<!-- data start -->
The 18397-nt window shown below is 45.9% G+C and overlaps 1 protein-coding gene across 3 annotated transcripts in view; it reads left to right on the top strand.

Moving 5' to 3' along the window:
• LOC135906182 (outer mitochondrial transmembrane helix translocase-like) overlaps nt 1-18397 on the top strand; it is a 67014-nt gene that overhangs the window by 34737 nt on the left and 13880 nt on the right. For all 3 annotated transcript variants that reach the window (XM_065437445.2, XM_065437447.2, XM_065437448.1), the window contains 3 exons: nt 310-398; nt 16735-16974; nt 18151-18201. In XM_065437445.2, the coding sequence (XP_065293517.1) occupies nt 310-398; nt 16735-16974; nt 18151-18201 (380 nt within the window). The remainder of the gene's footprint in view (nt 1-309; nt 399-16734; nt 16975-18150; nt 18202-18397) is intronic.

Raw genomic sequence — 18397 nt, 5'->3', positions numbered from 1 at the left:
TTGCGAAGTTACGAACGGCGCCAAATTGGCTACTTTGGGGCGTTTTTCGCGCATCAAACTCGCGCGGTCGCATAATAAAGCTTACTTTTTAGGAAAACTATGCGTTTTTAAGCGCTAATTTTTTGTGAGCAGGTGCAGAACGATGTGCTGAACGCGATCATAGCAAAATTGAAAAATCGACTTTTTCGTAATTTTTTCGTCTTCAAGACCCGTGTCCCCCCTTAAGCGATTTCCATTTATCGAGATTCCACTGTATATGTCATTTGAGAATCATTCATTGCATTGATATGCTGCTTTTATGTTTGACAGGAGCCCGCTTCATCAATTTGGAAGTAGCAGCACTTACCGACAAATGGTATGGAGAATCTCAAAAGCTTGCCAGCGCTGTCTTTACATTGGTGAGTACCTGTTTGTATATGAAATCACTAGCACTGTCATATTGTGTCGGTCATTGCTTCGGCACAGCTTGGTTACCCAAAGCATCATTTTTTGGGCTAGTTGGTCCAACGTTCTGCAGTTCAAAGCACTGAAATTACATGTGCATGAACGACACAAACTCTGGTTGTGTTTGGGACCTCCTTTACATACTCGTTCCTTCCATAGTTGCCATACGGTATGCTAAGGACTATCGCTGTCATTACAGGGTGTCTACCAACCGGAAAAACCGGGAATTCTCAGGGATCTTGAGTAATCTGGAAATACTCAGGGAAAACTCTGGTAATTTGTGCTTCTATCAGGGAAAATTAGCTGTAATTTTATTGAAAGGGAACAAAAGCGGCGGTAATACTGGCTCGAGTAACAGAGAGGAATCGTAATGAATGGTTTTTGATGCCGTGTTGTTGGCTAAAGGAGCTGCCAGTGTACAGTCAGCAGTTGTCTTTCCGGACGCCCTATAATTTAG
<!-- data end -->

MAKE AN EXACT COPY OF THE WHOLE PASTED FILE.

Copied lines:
The 18397-nt window shown below is 45.9% G+C and overlaps 1 protein-coding gene across 3 annotated transcripts in view; it reads left to right on the top strand.

Moving 5' to 3' along the window:
• LOC135906182 (outer mitochondrial transmembrane helix translocase-like) overlaps nt 1-18397 on the top strand; it is a 67014-nt gene that overhangs the window by 34737 nt on the left and 13880 nt on the right. For all 3 annotated transcript variants that reach the window (XM_065437445.2, XM_065437447.2, XM_065437448.1), the window contains 3 exons: nt 310-398; nt 16735-16974; nt 18151-18201. In XM_065437445.2, the coding sequence (XP_065293517.1) occupies nt 310-398; nt 16735-16974; nt 18151-18201 (380 nt within the window). The remainder of the gene's footprint in view (nt 1-309; nt 399-16734; nt 16975-18150; nt 18202-18397) is intronic.

Raw genomic sequence — 18397 nt, 5'->3', positions numbered from 1 at the left:
TTGCGAAGTTACGAACGGCGCCAAATTGGCTACTTTGGGGCGTTTTTCGCGCATCAAACTCGCGCGGTCGCATAATAAAGCTTACTTTTTAGGAAAACTATGCGTTTTTAAGCGCTAATTTTTTGTGAGCAGGTGCAGAACGATGTGCTGAACGCGATCATAGCAAAATTGAAAAATCGACTTTTTCGTAATTTTTTCGTCTTCAAGACCCGTGTCCCCCCTTAAGCGATTTCCATTTATCGAGATTCCACTGTATATGTCATTTGAGAATCATTCATTGCATTGATATGCTGCTTTTATGTTTGACAGGAGCCCGCTTCATCAATTTGGAAGTAGCAGCACTTACCGACAAATGGTATGGAGAATCTCAAAAGCTTGCCAGCGCTGTCTTTACATTGGTGAGTACCTGTTTGTATATGAAATCACTAGCACTGTCATATTGTGTCGGTCATTGCTTCGGCACAGCTTGGTTACCCAAAGCATCATTTTTTGGGCTAGTTGGTCCAACGTTCTGCAGTTCAAAGCACTGAAATTACATGTGCATGAACGACACAAACTCTGGTTGTGTTTGGGACCTCCTTTACATACTCGTTCCTTCCATAGTTGCCATACGGTATGCTAAGGACTATCGCTGTCATTACAGGGTGTCTACCAACCGGAAAAACCGGGAATTCTCAGGGATCTTGAGTAATCTGGAAATACTCAGGGAAAACTCTGGTAATTTGTGCTTCTATCAGGGAAAATTAGCTGTAATTTTATTGAAAGGGAACAAAAGCGGCGGTAATACTGGCTCGAGTAACAGAGAGGAATCGTAATGAATGGTTTTTGATGCCGTGTTGTTGGCTAAAGGAGCTGCCAGTGTACAGTCAGCAGTTGTCTTTCCGGACGCCCTATAATTTAG